Water emergencies are serious and require timely action. Proper precautions must be taken during any emergency to determine what path a restoration company will take to ensure the most efficient drying time and that damage to your property is minimized. Beyond the initial water damage, mold and bacteria grow quickly in moist environments and can pose serious health problems.
The first step of the restoration process is for the contractor to conduct a site visit to assess the severity of the damage. No two restorations are the same, therefore there is no “one-size-fits-all” approach. Moisture can often be trapped in areas that can’t be seen or felt, and it is imperative that proper mitigation occur immediately to prevent mold, mildew and other damage to the property. Thermal imaging cameras combined with penetrating and non-penetrating moisture meters can help to accurately detect any trapped moisture that might otherwise be hidden from view. This assessment is a critical step in determining which equipment and course of action will remove the water from your building as safely and efficiently as possible.
The Institute of Inspection Cleaning and Restoration Certification (IICRC), which sets the standards for the cleaning and water damage restoration industry, defines water intrusion into four different classes:
• Class 1. The lowest and easiest to deal with; this has a slow evaporation rate. Only part of a room or area was affected, there is little or no wet carpet, and the moisture has only affected materials with a low permeance rate, such as plywood or concrete.
• Class 2. With a fast evaporation rate, this level affects an entire room, carpeting or cushioning, the wetness has wicked up the walls at least 12”, and there is moisture remaining in structural materials.
• Class 3. This class has the fastest evaporation rate. Ceilings, walls, insulation, carpet and sub-floors are all saturated. The liquid may have come from overhead.
• Class 4. This class is labeled as specialty drying situations, which means there has been enough liquid and time to saturate materials with very low permeance, such as hardwood, brick or stone.
In addition to the classes of saturation, the IICRC defines three categories describing the type of liquid involved:
• Category 1. Clean, drinkable water that does not pose a hazard if consumed by humans. Category 1 water may become progressively contaminated as it mixes with soils on or within floor coverings or building assemblies (walls, decking, subflooring). Time and temperature, which promote the growth and amplification of microorganisms in water can cause Category 1 water to degrade. Examples include burst water pipes, failed supply lines on appliances and vertically falling rain water.
• Category 2. Water that has some degree of contamination and could cause sickness if consumed by humans. As with category 1, time and temperature can cause Category 2 water to become progressively more contaminated.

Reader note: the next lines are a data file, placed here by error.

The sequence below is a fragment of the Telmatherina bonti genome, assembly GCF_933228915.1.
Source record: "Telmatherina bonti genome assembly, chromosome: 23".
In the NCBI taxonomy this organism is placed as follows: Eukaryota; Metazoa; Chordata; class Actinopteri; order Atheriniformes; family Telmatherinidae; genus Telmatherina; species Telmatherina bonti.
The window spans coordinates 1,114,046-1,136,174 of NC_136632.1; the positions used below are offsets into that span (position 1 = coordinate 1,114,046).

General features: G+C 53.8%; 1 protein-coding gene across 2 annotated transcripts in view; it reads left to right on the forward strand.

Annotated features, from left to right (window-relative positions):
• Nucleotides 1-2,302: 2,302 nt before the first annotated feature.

• Category 3. Sometimes referred to as “black” water. This water contains bacteria and other microorganisms. It is highly contaminated and could cause death or serious illness if consumed by humans. Examples include sewage, stagnant water, rising flood water from rivers and streams and ground surface water flowing horizontally into buildings. Category 3 water can also result in air quality contamination.
Restoration contractors experienced in water damage restoration are trained to tell the difference between these water classes and categorizations, and will determine a restoration plan based on those factors. Once the areas of saturation have been identified and any standing water has been removed, it’s important to dry those areas as quickly as possible. To dry your structure and remove all moisture from the structure, technicians may use a combination of equipment, based on the needs of the restoration, including thermal energy drying systems, wall cavity injection equipment, dehumidifiers and commercial drying fans.
Without the right training and certifications, water damage is easily (and most often) misclassified. For example, it may be tempting to have an in-house janitor clean up water that seeps into nearby carpet from a leaky faucet. However, this water can no longer be categorized as a Category 1 (clean water). This water now contains some level of pathogen and bacteria therefore water quickly becomes a breeding ground. Depending on how quickly the water saturated the carpet, it may have easily spread beyond damage that is easily seen or felt. It is important to dry the carpet quickly in combination with the right cleaning and disinfecting agents. The carpet will never be sterile, but it can be neutralized. This is why it is critical to utilize an experienced restoration contractor that will use the right approach the first time to restore and protect your property.
With the proper classification and restoration approach, your property will be dry, safe and back in business in no time.